Upon Jesus’ death in Jerusalem, the people in North America experienced extreme earthquakes, floods, lightning and other tumultuous storms. On stage this meant a lot of running around in the dark with fireballs being lit by the stage crew. It was one of our favorites! At first Andrew insisted we hold his hand so he wouldn’t get lost, but by the last night everyone was comfortable to just run around by themselves. I loved how much confidence my kids gained through this experience!

We also participated in the “Christ in America” scene from the Book of Mormon where Jesus Christ visits the indigenous people of North America after his resurrection. This was my favorite scene and we were encouraged to really put ourselves there as if we were seeing the Savior. One night I was able to walk up to touch his hands and his feet, and another night Andrew and Cara were able to sit on his lap as he taught and blessed the children. While there, Jesus Christ organized His church and called Twelve Apostles, just as he had in Jerusalem. Sam started out as a “fill-in” Apostle, but eventually just planned to fill the role every night since the regulars didn’t seem to show up.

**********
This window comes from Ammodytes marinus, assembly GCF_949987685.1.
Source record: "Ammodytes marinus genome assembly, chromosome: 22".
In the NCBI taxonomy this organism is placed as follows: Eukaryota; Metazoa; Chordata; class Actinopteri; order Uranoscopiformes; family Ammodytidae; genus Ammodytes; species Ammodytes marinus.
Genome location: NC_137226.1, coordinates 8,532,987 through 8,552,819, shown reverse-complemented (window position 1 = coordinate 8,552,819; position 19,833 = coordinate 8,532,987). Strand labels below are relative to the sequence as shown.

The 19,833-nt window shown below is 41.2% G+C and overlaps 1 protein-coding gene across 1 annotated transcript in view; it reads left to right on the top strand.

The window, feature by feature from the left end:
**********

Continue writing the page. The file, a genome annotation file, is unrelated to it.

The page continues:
DSCF5894After Christ in America, we exited the stage and changed into our Pioneer costumes. Once the narrative reaches the end of the Book of Mormon where Moroni (not the same as Captain Moroni) buries the plates for Joseph Smith to find, the pageant returns to Joseph Smith and eventually the martyrdom of Joseph & Hyrum Smith and the exodus of the Saints from Nauvoo. As Pioneers we pulled our handcarts across the hill, participated in a campfire scene (that’s where the square dancing came in), and journeyed from Salt Lake City to Manti with the protagonist, Robert Henshaw, who is killed by Native Americans. What follows is a beautiful depiction of life after death and the fact that our families truly can be together forever after we die.

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Looking back over our experience, I will admit its one of the most difficult experiences we’ve had as a family. Late nights, following a schedule, managing expectations, and just plain working hard were all involved, but it was definitely worth it! We feel closely bonded as a family having shared this experience, and our kids are already scheming for when we can participate again! Andrew wants to be a Nephite Warrior and Rachel can’t wait to be a Lamanite Dancer and an angel. We are so grateful we were put by the Lord in a time and place that this worked out so easily for us to do together. Our testimonies of Joseph Smith and the restoration of Christ’s church on the Earth were strengthened and we made many friends that will hopefully last a lifetime!

Up Next: Moochdocking in Idaho With a Surprise Family Visit